“We were very interested to learn what enzymes produced by honey bees are responsible for their inherent resistance to certain insecticides.”
Dr Ralf Nauen
Principal Scientist, Head of Resistance Management, Bayer
Understanding the complex mechanisms involved in insecticide toxicology and insect resistance has helped Dr Ralf Nauen, Principal Scientist at Bayer Pest Control, to gain insights into Sivanto’s selectivity to bees. “We were very interested to learn what enzymes produced by honey bees are responsible for their inherent resistance to certain insecticides, such as Sivanto prime,” acknowledges Nauen. “By defining these metabolic pathways, we can open the door to understanding how these products interact with other species.” For example, his team of scientists, together with external collaboration partners, identified the same detoxification mechanism present in honey bees in other pollinators, a promising discovery that could have profound implications for future environmental research.
Evaluating the mechanistic nature of a product’s potential impact on bees is only one of a complex set of tools designed to facilitate today’s ever more elaborate environmental compatibility assessment. While a certain amount of precautionary risk-avoidance can be useful, it can have negative implications for agriculture if taken too far. Beginning with the passing of Council Directive 91/414/EEC in 1991, which harmonized the registration of corp protection products across all Member States of the European Union, and continuing with more recent legislation, the number of compounds available to European farmers today has been reduced by more than half. The dramatic reduction in the tools available to EU farmers has increased the threat of pest resistance, as farmers are forced to rely on fewer products.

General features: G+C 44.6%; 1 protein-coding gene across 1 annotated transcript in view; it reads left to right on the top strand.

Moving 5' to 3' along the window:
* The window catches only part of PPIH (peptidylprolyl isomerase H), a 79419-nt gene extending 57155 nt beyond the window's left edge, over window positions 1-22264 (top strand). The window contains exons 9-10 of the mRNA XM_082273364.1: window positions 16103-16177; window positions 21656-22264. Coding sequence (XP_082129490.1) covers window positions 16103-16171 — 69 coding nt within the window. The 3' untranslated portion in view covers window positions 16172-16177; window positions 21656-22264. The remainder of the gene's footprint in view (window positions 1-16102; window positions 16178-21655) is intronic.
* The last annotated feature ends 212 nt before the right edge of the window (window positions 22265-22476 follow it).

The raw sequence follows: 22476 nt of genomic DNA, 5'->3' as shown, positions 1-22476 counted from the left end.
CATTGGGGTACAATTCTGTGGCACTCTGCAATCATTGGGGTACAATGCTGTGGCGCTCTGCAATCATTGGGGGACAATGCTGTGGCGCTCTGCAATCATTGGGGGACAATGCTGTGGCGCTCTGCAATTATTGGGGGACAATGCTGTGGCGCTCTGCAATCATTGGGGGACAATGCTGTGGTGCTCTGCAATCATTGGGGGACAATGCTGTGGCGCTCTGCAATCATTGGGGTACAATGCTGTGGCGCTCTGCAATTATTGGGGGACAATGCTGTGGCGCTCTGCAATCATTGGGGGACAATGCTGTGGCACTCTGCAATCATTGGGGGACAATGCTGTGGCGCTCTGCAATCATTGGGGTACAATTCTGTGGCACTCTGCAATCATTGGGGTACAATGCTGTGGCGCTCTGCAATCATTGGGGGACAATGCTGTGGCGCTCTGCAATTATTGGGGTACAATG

Sivanto's strong efficacy profile allows the control of severe sucking pests such as aphids (above left), hoppers and whiteflies (above right), while being inherently safe to honey bees.
In addition to the loss of existing products, the emphasis on hazard over true risk assessment (which includes the consideration of hazard and exposure) is negatively affecting the development of new active substances. A recent report2 found that since 1995, the number of new substances identified as potential candidates for the development of new pesticides screened by manufacturers has tripled, but the number of candidates in full development has declined by more than 60 percent. And the primarily precaution-driven extension of regulatory requirements is only adding to the difficulty in finding suitable candidates for new crop protection products – see graph below.
Semi-field (tunnel) studies with honey bees: foliar application at full bloom. When applied at proposed label rates, Sivanto prime causes no adverse effects to honey bees – even on flowering crops.